Microsoft's Research Cliplets is an interesting tool which enables you to extract one precious moment from a video, and focus specifically on that, producing something that's not quite a still, not really a video, but something in between.
Imagine a video of your daughter's fifth birthday, for instance: shaky camera work, lots of movement, it's all a little messy. Pass it through Cliplets, though, and you may be able to create something where the background is entirely still, the guests all motionless, and all you have is your daughter blowing out a candle, then smiling at the camera.
Or there's that holiday movie you took, in Rome. Again, maybe there's a lot of movement as you focus on many different things, but Cliplets can help you zoom in. So you might have a view of a fountain in the square, say: people passing by are frozen, motionless, but the water still cascades down just as it always did.
How does it work? You must first import your video, and choose a ten second (or less) section containing the moment you'd like to highlight.
Next, you're able to choose the background frame which will become the still part of the cliplet.
A quick freehand drawing around the area you'd like to remain moving - your daughter in the party, the fountain in Rome - is enough to create a mask.
Then you get to decide how that movement will be treated - whether it loops, where it appears in the overall clip, and so on.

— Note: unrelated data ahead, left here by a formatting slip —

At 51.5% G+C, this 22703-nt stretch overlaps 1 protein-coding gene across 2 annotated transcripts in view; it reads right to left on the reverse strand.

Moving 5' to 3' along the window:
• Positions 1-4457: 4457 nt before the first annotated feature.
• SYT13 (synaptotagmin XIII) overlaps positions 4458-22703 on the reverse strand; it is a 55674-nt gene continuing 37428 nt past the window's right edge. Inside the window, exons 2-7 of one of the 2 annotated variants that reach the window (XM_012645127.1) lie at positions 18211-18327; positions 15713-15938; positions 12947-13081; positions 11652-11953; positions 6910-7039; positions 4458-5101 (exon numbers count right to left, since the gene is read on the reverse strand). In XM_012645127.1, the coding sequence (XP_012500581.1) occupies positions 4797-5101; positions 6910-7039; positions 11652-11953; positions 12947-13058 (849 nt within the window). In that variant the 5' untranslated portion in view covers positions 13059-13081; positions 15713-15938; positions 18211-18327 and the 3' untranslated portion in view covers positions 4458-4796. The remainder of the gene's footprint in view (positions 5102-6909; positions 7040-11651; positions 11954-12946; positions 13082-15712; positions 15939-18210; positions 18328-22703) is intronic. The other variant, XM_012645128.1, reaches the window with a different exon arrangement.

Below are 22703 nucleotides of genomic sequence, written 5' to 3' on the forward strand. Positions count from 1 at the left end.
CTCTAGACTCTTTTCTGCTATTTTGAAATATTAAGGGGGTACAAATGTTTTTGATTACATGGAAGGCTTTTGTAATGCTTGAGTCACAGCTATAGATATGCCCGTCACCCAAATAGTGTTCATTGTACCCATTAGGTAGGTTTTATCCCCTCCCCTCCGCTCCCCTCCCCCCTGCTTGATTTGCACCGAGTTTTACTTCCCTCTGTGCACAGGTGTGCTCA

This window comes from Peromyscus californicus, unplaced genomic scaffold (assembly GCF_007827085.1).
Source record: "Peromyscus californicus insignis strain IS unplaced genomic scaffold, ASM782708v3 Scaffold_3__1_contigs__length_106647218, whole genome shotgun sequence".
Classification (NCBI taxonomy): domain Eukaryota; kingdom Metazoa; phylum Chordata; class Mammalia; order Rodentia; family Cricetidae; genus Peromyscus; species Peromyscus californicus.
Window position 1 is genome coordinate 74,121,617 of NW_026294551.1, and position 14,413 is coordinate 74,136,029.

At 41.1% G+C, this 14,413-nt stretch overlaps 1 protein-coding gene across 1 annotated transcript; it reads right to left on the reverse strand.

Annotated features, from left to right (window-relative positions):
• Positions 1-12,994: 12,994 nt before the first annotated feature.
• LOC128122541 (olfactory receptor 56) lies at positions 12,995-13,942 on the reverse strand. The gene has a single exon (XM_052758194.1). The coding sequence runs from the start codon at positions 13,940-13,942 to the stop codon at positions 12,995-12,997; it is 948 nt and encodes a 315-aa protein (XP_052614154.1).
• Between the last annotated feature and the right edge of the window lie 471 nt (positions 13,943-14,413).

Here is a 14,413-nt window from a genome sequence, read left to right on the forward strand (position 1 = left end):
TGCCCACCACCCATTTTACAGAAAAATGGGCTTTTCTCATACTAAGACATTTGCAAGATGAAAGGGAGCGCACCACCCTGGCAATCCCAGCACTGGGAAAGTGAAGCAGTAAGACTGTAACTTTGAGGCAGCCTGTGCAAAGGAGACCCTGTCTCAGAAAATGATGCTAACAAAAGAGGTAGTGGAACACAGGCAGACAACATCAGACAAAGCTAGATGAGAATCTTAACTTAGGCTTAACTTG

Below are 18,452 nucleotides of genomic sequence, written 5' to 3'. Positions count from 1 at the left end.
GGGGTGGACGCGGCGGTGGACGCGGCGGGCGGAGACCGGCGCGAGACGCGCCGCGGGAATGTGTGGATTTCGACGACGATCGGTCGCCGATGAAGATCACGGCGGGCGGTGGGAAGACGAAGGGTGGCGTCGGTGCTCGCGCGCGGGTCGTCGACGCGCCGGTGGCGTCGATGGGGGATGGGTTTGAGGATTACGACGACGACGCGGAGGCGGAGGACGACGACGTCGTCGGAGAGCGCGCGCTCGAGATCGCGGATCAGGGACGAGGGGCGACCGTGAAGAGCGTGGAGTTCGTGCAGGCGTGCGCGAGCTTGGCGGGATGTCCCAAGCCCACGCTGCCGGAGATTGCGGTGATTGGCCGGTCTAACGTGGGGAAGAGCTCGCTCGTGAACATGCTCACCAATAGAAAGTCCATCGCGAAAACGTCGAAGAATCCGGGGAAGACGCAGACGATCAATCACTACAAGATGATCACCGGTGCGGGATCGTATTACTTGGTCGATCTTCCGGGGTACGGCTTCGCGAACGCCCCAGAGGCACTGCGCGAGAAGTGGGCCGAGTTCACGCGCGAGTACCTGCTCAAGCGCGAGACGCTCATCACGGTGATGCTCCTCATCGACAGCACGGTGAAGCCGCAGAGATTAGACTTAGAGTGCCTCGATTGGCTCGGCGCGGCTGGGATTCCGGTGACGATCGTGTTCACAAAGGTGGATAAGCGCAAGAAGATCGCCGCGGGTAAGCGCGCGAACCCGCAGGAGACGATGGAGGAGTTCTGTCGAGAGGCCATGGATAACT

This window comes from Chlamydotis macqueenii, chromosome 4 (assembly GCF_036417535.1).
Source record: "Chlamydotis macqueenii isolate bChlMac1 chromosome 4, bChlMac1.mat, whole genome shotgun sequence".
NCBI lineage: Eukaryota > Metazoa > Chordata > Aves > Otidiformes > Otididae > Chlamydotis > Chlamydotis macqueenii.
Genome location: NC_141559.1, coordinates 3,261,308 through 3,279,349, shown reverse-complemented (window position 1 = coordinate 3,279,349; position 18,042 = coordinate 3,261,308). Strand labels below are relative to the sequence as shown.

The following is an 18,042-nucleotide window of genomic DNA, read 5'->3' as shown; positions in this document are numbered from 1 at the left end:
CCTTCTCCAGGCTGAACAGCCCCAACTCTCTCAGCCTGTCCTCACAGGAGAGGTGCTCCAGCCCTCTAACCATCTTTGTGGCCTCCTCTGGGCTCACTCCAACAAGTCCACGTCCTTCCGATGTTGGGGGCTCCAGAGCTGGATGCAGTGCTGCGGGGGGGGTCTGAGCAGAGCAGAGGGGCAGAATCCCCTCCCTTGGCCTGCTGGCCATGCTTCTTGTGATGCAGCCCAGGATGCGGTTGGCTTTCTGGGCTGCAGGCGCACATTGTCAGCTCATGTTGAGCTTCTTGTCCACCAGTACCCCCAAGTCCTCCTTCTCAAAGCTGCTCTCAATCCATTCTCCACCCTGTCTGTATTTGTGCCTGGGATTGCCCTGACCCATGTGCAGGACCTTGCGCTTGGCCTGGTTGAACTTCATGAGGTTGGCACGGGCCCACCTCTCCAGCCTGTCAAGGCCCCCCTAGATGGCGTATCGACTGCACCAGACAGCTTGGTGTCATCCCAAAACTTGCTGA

The program then renders and plays the cliplet, and if it all looks good then you can export the results to MP4 or WMV videos.
Problems? This won't work with all videos. The mask needs to contain your movement action and nothing else, for instance. In our birthday party example, for instance, if someone or some object moves into the mask at some point then it'll also be partly rendered, ruining the effect.
And also the program is, well, less than intuitive. So you'll need to watch its video tutorials before you can get started, on even the simplest project.
It is capable of quality results, though, as the examples on the project page show, and with the right source material you could produce something very special.
It's horribly awkward to use and distinctly lacking in Help, but Cliplets is also a fantastic tool for extracting the key moments from a video and turning them into something more focused and eye-catching.